Saxophonist Gebhard Ullmann might be the German equivalent of Chicago's Ken Vandermark. Both players are influential composers and both maintain multiple creative ensembles in Europe and the United States. Like Vandermark, Ullmann's catalog is vast. Hat And Shoes is his 50th release as a leader or co- leader, and this band Basement Research have put out seven titles.
Hat And Shoes opens in duo. Bass and drums thunder from below ground level before a melody is galumphed across the soundstage. Ullman favors heavy ordnance that can quickly pivot into merciful elements of improvised lightness. He also likes to swing. His controlled mayhem is on full display here with pieces like "Wo bitte geht's zu den Hackeschen Höfen" (Which way leads to the Hackescher Market), where seemingly lost musicians drive a frantic pace through dizzying streets only to find their way back to Ullman's charts.
Where Vandermark had his Jeb Bishop, Ullman has Swell, a trombonist with virtuosic sound and an avant-gardist mind. He can surrender to the desolate feel of "Flutist with Hat And Shoe" working a slurry plunger or capture the band with his solo on "Five." This quintet maintains its stability throughout. Baritone saxophonist, of the Loose Tubes and Carla Bley's Big Band, is Ullman's ying (maybe yang). On "Don't Touch My Music," his solo, over Niggenkemper's bowing, blasts into a lower-earth orbit. He also opens "Blue Trees And Related Objects," the shortest and sweetest composition on the recording. Cleaver's brief brushwork solo is a meditative moment.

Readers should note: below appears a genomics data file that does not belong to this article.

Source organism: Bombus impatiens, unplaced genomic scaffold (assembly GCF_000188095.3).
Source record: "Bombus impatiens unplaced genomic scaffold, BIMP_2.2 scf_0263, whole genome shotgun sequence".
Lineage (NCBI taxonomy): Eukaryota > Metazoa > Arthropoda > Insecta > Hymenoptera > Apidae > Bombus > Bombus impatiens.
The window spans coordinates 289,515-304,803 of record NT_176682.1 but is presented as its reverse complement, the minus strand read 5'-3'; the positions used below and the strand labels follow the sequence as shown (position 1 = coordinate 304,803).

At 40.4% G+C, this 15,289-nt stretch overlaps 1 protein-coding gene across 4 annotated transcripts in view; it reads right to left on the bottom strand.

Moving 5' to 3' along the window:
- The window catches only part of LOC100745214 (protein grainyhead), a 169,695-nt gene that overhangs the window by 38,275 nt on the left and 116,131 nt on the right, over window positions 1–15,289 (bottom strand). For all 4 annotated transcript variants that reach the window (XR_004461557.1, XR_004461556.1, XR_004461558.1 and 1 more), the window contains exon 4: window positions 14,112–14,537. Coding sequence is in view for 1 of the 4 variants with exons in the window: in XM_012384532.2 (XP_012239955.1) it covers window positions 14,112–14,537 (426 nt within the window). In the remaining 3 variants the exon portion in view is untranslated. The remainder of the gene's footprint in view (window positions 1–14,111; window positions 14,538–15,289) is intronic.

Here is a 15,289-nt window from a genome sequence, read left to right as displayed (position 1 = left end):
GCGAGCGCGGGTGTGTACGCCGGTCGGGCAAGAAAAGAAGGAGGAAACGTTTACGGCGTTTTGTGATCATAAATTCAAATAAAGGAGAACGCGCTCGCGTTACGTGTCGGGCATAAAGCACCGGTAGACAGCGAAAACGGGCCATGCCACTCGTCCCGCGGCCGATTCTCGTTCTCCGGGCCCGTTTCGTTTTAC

The closer, "Gulf Of Berlin" best sums up Basement Research. The Ullman/Swell opening gives way to feigning bedlam that is really just an incendiary device to get to melody and a certain groove. Well done.
Trinidad Walk; Wo bitte geht's zu den Hackeschen Höfen; Flutist with Hat And Shoe;
Don't Touch My Music; Five; Blue Trees And Related Objects; Gulf of Berlin.